May 22, 2007
Around 99% of patients successfully treated with pegylated interferon and ribavirin had no detectable virus for up to seven years.
The treatments were known to work initially but it had been unclear whether the virus would come back.
Experts said it was good news for patients but that some still suffer from painful symptoms.
Over the past decade the number of people in the UK diagnosed with hepatitis C has increased because of higher rates of testing.
But many people are still unaware they are carrying the infection.
Hepatitis C, which is contracted through infected blood, can cause cirrhosis, liver failure or cancer.
Early treatment is usually effective.
Professor Mitchell Shiffman, chief of hepatology at the Virginia Commonwealth University Medical School, and colleagues carried out a long-term study in 1,000 patients to find out whether the virus would come back.
Participants were given a course of injections of pegylated interferon alone or in combination with ribavirin.
In those for whom treatment was successful (no detectable virus after six months) only eight patients tested positive for the virus in the following seven years.
The researchers pointed out it had not yet been determined if those patients had suffered a relapse or been reinfected.
Professor Shiffman said: "We are encouraged by this data because it is rare in the treatment of life-threatening viral diseases that we can tell patients they may be cured.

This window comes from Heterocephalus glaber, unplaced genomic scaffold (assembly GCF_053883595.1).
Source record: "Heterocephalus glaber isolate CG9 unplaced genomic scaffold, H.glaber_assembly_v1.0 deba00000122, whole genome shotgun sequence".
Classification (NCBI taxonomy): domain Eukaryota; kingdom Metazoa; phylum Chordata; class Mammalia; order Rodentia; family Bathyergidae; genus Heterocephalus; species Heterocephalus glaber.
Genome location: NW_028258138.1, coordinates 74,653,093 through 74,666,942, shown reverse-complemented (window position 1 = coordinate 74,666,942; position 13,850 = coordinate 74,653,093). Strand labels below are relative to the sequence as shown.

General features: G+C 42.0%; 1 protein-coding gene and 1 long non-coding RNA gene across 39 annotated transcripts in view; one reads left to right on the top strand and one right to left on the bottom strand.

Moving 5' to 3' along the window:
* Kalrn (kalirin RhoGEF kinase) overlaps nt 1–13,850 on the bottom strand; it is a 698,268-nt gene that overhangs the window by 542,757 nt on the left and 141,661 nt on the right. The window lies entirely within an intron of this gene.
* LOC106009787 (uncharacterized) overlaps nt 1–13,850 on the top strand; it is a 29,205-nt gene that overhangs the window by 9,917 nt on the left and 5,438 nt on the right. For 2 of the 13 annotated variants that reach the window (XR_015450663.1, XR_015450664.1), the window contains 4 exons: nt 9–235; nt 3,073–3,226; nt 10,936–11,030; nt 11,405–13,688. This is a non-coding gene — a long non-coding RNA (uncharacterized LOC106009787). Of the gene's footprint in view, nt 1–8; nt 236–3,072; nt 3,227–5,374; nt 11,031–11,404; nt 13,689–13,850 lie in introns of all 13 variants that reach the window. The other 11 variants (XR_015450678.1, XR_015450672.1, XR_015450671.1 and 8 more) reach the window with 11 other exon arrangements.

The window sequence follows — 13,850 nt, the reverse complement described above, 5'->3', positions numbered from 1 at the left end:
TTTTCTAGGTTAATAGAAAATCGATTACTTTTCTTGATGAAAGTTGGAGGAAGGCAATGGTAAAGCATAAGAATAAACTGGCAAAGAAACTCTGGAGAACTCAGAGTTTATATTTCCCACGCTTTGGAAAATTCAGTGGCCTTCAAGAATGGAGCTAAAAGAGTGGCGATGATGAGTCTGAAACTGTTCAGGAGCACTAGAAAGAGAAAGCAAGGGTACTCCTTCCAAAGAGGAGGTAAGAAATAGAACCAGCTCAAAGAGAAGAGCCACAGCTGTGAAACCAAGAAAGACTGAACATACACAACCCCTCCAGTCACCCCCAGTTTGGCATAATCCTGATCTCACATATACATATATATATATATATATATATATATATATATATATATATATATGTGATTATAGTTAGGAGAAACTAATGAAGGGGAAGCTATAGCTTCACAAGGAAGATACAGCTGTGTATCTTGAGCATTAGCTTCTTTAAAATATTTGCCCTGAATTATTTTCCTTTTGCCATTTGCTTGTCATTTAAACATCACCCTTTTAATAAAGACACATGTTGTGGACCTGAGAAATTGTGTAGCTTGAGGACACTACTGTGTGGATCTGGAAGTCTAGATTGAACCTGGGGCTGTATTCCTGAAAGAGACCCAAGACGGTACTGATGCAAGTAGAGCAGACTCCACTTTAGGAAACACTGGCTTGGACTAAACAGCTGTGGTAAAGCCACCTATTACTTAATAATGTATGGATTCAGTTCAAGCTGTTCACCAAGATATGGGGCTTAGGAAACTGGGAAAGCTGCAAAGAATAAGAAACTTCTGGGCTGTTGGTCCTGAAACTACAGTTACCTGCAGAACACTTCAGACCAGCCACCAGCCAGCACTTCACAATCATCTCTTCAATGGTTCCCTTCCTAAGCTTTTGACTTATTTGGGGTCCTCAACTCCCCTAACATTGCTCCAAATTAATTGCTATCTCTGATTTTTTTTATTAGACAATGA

"In hepatitis C today, we are able to help some patients achieve an outcome that effectively enables them to put their disease behind them."
It is believed that around 250,000 people in the UK have signs of hepatitis C infection, although some of these will clear it naturally and not become chronically infected.
However, the number could actually be as high as half a million and it is estimated that nine out of ten people do not know they are infected.
It can take years or even decades for symptoms to appear but a recent Department of Health campaign has been encouraging those at risk to get tested.
Anyone who ever shared equipment for injecting drugs - even if it was a long time ago, and even if they only did it once or twice - they could be at risk from hepatitis C.
Others could have become infected through a blood transfusion, if they received one before screening was introduced in 1991 - or through sharing banknotes or straws to snort cocaine.
Charles Gore, chief executive of the Hepatitis C trust said the results would be reassuring for patients who had to undergo six months to a year of weekly injections and daily tablets.
"This data looks incredibly promising and it's extremely good news for patients as they are always concerned that the virus would come back."
"The only thing we would add is that we're talking about a cure for liver disease, which is the thing that kills you, but not everyone feels fantastic at the end of treatment - some people have lingering symptoms such as aches in their joints and feeling tired."